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Bud Selig will get a $6 million a year pension. Which is obscene.

File photo of MLB Commissioner Bud Selig during a news conference in New York

Major League Baseball Commissioner Bud Selig smiles during a news conference in New York, in this April 21, 2011 file photograph. The Los Angeles Dodgers filed for bankruptcy protection on June 27, 2011, blaming Selig for rejecting a television deal with Fox Network to give the financially strapped baseball team a quick injection of cash. Today’s filing marks a dramatic attempt by Dodgers owner Frank McCourt to keep the league from seizing the storied team, which he has owned since 2004. REUTERS/Brendan McDermid/Files (UNITED STATES - Tags: SPORT BASEBALL BUSINESS)


Buster Olney reports that Bud Selig will get $6 million a year in annual compensation after he steps down as MLB commissioner next month.

Which is utterly insane.

Nothing personal to Selig, but this is a completely gratuitous parachute for a guy who has made, like, $100 million in salary alone and who, after he retires, will perform basically zero duties for Major League Baseball. He will not be “an ambassador” or anything like that. Baseball has hundreds of better ones in former players and managers. He will not serve in some advisory role of any substance, as doing so will only undermine a successor whose biggest challenge, as it is, is to gain the confidence of the owners. No, Selig is going to get that $6 million a year for doing jack squat.

Meanwhile, minor leaguers are paid sub-minimum wages, most front office staff are paid far below market rates and every worthy charity Major League Baseball supports could use the money a damn well bit more than Selig can.

But this isn’t just about Selig. Indeed, it’s nothing personal against him. By all accounts he’s a nice and thoughtful man who will spend his retirement well, teaching, studying and writing about history and enjoying baseball games. He’s a true fan and he has made no secret of his scholarly disposition and ambitions. I’m sure he’ll find some good uses for that money.

What makes no sense, however, is how often we see these sorts of payouts to former business leaders -- even disgraced ones -- and no one seems to pay them any mind, no one seems to question them and no one ever even bothers to attemp to justify them. Indeed, we just accept them as part of the business landscape. As if there is no other way things could be done and is if it’s not obscene in and of itself.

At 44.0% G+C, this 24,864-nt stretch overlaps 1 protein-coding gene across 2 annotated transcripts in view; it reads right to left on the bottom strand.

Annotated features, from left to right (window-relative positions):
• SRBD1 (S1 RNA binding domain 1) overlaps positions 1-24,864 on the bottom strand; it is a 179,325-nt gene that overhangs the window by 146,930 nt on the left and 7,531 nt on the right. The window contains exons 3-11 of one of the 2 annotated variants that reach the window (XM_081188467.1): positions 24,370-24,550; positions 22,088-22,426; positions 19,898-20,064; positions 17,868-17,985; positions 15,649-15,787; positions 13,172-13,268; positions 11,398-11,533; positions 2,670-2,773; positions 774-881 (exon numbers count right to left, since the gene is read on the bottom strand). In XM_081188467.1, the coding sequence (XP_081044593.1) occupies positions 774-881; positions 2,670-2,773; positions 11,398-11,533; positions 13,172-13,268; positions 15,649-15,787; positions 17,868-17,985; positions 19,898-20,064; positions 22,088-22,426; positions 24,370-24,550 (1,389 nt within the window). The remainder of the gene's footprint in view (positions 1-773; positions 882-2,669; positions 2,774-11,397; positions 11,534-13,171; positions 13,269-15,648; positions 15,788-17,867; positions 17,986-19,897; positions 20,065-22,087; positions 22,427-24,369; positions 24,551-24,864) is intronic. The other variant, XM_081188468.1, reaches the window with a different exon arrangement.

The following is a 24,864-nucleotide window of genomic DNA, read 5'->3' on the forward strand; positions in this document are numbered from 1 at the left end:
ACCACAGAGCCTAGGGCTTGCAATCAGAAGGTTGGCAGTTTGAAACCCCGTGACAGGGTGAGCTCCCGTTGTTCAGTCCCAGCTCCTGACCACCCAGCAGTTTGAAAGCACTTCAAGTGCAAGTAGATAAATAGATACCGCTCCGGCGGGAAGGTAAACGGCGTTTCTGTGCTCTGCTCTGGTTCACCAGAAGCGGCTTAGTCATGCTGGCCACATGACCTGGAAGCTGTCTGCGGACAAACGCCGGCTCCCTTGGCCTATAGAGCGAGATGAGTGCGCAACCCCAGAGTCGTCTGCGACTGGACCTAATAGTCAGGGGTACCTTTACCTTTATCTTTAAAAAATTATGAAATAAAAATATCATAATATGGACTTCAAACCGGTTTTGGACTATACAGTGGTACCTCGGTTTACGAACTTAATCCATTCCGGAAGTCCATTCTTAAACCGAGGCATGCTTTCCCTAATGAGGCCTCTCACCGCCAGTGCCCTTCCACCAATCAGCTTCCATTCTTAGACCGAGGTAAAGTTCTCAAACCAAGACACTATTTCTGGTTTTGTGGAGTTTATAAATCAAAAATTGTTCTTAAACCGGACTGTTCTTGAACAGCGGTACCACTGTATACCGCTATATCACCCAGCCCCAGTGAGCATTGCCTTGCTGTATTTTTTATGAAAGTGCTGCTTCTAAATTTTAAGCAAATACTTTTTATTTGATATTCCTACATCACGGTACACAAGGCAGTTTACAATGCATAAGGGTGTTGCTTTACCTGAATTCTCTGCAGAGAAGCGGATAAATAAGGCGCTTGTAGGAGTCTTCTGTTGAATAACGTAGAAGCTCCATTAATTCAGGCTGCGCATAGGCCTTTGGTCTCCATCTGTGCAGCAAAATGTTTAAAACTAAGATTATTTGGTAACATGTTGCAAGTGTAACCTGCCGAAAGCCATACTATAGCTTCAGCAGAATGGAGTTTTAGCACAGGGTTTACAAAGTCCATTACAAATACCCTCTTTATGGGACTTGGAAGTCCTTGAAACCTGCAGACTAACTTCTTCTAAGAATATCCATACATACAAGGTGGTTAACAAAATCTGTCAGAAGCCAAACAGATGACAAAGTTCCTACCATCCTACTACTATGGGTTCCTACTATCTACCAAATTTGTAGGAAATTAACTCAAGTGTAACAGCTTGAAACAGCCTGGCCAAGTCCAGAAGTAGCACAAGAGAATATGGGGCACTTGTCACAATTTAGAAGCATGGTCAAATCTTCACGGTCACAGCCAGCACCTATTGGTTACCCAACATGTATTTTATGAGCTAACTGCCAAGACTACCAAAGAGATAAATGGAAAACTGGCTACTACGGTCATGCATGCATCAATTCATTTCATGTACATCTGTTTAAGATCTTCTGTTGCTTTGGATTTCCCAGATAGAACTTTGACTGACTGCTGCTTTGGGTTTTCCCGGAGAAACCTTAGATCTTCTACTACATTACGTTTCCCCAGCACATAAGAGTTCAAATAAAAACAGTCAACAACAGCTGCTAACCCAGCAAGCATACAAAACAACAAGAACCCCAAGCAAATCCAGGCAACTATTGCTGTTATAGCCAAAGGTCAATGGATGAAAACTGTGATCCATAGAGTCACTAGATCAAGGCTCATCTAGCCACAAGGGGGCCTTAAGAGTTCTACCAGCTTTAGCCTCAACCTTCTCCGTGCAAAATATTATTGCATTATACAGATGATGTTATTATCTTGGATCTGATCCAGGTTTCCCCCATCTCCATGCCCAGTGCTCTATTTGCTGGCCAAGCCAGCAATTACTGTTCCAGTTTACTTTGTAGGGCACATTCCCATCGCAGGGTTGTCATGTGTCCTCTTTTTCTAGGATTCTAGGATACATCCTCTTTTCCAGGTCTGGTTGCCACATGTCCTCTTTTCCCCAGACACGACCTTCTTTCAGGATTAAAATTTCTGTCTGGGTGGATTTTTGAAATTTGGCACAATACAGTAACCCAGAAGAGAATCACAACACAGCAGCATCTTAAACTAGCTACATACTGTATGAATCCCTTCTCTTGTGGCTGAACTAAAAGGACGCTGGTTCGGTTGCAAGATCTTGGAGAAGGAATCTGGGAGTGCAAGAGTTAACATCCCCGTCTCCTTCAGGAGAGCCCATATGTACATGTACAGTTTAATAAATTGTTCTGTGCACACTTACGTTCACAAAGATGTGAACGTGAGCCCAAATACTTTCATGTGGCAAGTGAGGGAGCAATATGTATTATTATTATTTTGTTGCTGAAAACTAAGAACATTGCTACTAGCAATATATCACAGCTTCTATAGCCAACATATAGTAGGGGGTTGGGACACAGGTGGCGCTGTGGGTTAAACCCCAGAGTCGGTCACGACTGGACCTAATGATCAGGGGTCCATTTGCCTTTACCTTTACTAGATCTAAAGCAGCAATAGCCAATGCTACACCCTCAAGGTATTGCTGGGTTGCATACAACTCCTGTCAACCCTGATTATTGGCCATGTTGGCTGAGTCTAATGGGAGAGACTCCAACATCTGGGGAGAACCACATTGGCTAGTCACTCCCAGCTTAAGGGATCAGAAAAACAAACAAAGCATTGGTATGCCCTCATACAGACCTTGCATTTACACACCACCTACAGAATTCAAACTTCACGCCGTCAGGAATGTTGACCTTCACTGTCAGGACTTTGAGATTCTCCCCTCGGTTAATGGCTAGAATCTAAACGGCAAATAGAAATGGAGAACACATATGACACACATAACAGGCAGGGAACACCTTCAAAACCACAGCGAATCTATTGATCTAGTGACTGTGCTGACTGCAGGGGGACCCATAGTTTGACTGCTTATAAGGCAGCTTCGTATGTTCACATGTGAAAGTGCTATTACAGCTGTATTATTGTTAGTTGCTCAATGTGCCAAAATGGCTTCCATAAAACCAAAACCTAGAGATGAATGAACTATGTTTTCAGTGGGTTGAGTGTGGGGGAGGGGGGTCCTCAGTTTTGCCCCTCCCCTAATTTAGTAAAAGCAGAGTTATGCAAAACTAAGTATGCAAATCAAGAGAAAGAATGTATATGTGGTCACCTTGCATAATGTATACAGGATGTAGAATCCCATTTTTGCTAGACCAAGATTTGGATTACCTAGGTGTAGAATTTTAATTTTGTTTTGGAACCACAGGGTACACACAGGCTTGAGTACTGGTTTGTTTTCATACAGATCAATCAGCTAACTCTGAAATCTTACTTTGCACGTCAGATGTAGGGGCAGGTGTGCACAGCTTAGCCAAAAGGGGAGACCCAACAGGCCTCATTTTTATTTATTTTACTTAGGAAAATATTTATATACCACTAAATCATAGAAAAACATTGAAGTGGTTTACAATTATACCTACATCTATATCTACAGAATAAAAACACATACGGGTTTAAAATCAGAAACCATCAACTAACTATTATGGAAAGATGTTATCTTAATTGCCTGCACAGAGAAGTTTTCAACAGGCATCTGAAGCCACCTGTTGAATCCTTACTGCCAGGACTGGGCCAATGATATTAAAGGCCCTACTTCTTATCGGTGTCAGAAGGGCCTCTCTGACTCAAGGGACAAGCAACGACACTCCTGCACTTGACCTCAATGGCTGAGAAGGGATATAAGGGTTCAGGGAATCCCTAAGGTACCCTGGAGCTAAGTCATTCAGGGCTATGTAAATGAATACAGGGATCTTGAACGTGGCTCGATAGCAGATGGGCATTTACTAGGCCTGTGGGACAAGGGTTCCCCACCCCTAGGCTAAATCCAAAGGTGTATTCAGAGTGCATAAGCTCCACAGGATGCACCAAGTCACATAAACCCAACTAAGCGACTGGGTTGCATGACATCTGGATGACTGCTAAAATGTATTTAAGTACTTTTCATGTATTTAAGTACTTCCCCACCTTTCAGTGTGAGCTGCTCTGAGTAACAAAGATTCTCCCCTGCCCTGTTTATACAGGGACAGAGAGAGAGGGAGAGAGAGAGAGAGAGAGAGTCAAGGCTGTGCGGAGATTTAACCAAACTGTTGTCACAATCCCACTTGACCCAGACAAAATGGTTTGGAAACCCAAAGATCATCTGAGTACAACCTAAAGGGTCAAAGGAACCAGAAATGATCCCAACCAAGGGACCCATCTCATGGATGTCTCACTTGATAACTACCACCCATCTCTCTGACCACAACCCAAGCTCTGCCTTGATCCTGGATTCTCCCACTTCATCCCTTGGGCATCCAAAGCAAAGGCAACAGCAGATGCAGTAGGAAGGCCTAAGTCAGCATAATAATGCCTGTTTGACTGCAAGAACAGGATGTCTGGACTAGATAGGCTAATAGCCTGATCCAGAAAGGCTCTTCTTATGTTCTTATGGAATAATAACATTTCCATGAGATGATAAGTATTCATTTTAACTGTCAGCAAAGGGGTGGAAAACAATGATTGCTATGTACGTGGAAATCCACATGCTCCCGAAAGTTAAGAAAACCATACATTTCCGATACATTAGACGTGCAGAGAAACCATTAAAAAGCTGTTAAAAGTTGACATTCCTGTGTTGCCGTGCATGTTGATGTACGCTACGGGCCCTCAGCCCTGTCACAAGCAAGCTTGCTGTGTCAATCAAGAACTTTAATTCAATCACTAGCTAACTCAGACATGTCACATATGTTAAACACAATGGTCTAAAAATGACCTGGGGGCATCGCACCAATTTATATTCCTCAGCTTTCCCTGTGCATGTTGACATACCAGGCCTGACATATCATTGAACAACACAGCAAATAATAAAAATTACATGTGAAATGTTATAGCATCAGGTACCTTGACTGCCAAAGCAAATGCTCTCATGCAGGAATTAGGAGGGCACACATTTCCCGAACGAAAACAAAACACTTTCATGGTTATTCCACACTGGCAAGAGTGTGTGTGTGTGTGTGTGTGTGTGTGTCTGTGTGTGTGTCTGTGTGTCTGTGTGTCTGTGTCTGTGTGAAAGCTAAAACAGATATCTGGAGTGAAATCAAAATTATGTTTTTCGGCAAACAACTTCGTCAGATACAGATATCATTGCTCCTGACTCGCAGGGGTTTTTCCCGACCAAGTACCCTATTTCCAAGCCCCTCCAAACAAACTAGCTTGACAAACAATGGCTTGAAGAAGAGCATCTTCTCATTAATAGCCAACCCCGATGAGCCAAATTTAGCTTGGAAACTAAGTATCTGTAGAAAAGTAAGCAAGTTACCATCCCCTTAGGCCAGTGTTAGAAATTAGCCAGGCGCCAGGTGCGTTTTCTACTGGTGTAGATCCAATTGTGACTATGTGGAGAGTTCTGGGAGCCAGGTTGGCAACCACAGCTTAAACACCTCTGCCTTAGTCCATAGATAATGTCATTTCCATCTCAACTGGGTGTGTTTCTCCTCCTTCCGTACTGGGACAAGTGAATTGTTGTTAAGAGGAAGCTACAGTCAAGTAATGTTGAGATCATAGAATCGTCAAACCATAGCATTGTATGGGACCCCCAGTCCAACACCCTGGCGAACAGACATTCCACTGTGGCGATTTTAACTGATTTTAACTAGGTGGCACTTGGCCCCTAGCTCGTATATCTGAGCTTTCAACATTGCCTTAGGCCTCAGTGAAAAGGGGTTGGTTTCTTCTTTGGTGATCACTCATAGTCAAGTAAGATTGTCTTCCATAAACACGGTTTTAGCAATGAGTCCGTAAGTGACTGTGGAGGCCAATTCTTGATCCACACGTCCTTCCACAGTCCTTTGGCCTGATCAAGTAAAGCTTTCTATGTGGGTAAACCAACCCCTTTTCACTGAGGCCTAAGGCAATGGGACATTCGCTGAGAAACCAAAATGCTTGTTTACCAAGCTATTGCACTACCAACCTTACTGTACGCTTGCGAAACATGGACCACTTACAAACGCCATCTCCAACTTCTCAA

The closest we’ll hear to some justification is some weak case that a business has to do this sort of thing in order to attract future leaders. Which is nonsense, of course. It’s not as if Rob Manfred is going to quit tomorrow and go work as a Wal-Mart greeter because he only has tens of millions in salary coming to him as opposed to tens of millions and a sweet pension 20 years from now. Major League Baseball -- a business whose very essence is about paying office employees (and players when they can get away with it) way, way, way below their actual worth because the allure of being close to baseball allows it to do so -- is not going to lack for quality leadership if they don’t hand out golden parachutes.

Of course, no one will hold them to account for this. We live in a country that doesn’t bat an eye at millions paid to the executive class for literally doing nothing while we neglect working people and the poor and, in some cases, attack them for taking handouts that amount to a few hundred dollars a year. They’re “deadbeats” for demanding a living wage or needing some help feeding their children. They’re communists if they want to organize in order to improve their conditions. But Bud Selig is a hero who deserves that money and will be lionized even more than he already has been.

It says a lot about us as a country that this sort of thing happens. In this particular case it says that the 30 owners who approved this either think a man deserves an insane amount of money to sleep late and build ships in bottles in his retirement or they believe that, in reality, $6 million is not all that much money to give a person of a certain type.

I’m not sure which is worse.